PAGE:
COPE report presented to Parliament

Friday, 2 December 2011 00:00 -     - {{hitsCtrl.values.hits}}

By Uditha Jayasinghe

The Committee on Public Enterprises (COPE) handed over its report covering 229 organisations to Parliament yesterday.

COPE Chairman Minister D.E.W. Gunasekera told media that it covered 229 public enterprises within 16 months to present the latest report to the House.

Despite declining to reveal the amount of wastage, Gunasekera admitted that it was essential for the public to consider the report as an “eye-opener” since COPE is not empowered to take legal action against any of these organisations.  “However, I did notify the Police and Bribery and Corruption Commission on some of the findings in the COPE report and some action was taken. For example in the Timber Corporation we managed to recover a vehicle that has been missing for eight years,” he said.

In the preface of the document, which was released to the media at the event, COPE outlines several recommendations, including updating corporate plans, having well planned procurement documents, have efficient audit and management committees as well as tabling of annual reports.

Unsatisfactory recovery of debts and funds from retired officers, breach of agreements and wastage of public money due to legal issues were all highlighted in the report.

“Loans between Government institutions include Rs. 10 million owed by Mihin Lanka to Rupavahini, Rs. 50 million owed from Sri Lanka Ports Authority to Ceylon Shipping Corporation, non-payment of interest by Mihin Lanka to Airport and Aviation services on a Rs. 500 million loan and Rubber Manufacturing and Export Corporation owing Rs. 115 million to People’s Bank and Rs. 1.4 billion to the Treasury,” the report said.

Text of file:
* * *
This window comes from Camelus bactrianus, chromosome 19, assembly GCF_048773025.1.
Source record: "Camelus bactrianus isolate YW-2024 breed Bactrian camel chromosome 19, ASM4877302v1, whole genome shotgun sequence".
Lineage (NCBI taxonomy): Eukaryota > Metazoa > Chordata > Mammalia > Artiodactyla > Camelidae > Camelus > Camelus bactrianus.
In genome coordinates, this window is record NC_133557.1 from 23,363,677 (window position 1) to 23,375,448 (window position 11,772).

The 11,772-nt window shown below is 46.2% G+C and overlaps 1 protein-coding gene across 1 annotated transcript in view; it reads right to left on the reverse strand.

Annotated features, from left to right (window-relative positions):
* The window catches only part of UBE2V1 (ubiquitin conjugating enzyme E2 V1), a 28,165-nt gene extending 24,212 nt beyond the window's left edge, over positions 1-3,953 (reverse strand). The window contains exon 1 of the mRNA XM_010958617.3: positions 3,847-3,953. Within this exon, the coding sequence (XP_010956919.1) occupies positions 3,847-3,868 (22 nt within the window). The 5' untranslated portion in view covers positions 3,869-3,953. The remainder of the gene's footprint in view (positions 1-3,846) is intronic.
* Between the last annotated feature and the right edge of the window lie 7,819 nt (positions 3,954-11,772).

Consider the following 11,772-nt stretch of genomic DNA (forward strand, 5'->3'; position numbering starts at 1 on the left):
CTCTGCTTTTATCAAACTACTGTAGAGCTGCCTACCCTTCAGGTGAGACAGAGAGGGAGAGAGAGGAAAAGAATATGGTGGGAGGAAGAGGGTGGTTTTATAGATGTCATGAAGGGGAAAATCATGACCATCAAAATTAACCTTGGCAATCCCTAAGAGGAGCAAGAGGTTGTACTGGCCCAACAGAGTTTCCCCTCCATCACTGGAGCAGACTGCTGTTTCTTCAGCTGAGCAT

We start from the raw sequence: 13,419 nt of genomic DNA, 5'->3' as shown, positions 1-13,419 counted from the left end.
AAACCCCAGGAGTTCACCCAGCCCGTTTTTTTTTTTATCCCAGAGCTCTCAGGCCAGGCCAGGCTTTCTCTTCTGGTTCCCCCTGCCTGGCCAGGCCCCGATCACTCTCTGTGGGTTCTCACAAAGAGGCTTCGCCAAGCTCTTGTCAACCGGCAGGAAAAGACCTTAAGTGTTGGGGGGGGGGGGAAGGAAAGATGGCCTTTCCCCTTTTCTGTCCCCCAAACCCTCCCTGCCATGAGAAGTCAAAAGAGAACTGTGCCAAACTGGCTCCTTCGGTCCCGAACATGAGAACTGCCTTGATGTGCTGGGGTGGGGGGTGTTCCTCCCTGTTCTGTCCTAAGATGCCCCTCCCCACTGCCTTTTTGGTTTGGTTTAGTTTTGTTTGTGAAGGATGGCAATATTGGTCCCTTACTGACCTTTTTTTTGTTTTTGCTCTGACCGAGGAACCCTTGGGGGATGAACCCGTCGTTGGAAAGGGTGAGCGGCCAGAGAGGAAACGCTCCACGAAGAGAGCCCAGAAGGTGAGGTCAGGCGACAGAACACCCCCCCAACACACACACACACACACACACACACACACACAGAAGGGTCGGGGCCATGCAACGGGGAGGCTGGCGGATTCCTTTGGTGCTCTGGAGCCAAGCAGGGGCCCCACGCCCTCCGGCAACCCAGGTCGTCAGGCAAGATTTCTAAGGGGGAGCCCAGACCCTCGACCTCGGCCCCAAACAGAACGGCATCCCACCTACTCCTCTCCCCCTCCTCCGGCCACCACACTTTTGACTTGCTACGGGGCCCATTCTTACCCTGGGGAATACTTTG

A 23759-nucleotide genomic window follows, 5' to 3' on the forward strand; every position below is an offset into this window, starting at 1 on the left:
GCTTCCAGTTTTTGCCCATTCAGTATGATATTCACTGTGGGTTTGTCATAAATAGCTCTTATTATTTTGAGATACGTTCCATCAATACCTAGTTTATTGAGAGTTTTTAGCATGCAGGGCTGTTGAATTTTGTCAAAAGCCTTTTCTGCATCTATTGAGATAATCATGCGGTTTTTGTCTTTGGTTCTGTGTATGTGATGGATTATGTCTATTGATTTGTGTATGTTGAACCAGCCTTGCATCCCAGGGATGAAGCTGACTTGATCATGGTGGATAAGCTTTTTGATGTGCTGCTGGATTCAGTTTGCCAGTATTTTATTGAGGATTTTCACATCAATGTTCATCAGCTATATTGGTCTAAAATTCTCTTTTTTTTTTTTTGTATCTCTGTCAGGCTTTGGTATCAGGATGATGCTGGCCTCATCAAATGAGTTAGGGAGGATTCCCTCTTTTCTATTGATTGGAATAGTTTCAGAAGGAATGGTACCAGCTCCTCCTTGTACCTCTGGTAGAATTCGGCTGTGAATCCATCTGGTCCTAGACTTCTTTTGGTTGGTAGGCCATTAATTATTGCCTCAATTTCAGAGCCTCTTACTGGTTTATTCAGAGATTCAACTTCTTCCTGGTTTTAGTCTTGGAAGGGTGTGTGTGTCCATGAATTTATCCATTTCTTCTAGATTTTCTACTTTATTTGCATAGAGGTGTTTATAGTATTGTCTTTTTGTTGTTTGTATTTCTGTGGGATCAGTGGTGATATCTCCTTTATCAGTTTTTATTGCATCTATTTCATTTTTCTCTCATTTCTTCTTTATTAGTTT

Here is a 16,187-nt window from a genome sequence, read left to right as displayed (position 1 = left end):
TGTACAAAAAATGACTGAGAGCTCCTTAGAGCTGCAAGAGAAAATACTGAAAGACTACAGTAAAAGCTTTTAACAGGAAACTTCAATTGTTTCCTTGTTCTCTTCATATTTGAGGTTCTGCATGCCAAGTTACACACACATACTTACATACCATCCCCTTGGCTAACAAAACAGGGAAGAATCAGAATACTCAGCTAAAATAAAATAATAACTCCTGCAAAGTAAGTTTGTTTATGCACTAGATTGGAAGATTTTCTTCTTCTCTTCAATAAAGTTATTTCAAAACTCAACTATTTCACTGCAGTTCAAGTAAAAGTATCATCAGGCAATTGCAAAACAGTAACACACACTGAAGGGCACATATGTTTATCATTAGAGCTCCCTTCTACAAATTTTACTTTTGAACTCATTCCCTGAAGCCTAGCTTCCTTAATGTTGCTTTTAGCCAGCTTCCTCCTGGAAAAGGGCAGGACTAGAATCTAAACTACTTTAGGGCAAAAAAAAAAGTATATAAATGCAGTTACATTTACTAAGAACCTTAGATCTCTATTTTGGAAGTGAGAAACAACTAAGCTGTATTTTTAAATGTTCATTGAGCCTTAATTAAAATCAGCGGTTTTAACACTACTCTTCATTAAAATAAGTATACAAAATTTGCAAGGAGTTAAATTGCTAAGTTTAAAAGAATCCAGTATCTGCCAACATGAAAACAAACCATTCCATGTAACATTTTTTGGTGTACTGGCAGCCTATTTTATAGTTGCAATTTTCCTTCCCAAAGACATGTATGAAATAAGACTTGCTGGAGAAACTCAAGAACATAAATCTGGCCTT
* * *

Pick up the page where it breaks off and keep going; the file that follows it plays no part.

Universities had also lost millions. Peradeniya University (Rs. 105 million), Hector Kobbekaduwa Research Institute (Rs. 11 million), Open University (Rs. 40 million), Moratuwa University (Rs. 17 million) and Sri Jayawardenapura (Rs. 69 million) were the noteworthy ones.  

In the State Mortgage and Investment Bank, a number of loans had been defaulted after the payment of only one or two instalments. Rupavahini had taken no effort to recover Rs. 42 million for use of air time from various parties.    National Gem and Jewellery Authority, State Mortgage and Investment Bank, Rupavahini and Sri Lanka Telecom were identified as institutions with decreasing profit over the years. “The most alarming fact is that the decrease of some of these companies was around 90% by 2009.”

Loss-making institutions for 2010 were numbered at 48, including Sri Lanka Tea Board, State Pharmaceutical Corporation, National Child Protection Authority, CPC, CEB, Mahaweli Authority, Mihin Lanka, Sri Lanka Ports Authority, Samurdhi Authority, Sri Lanka Transport Board, Disaster Management Centre, Road Development Authority, Urban Development Authority and even National Enterprise Development Authority.  COPE called on the internal auditor and the Treasury to be more vigilant of the funds that are disbursed and accounted by them. Abandonment of projects, underutilisation of assets and outdated procedures were also outlined in a chunky document.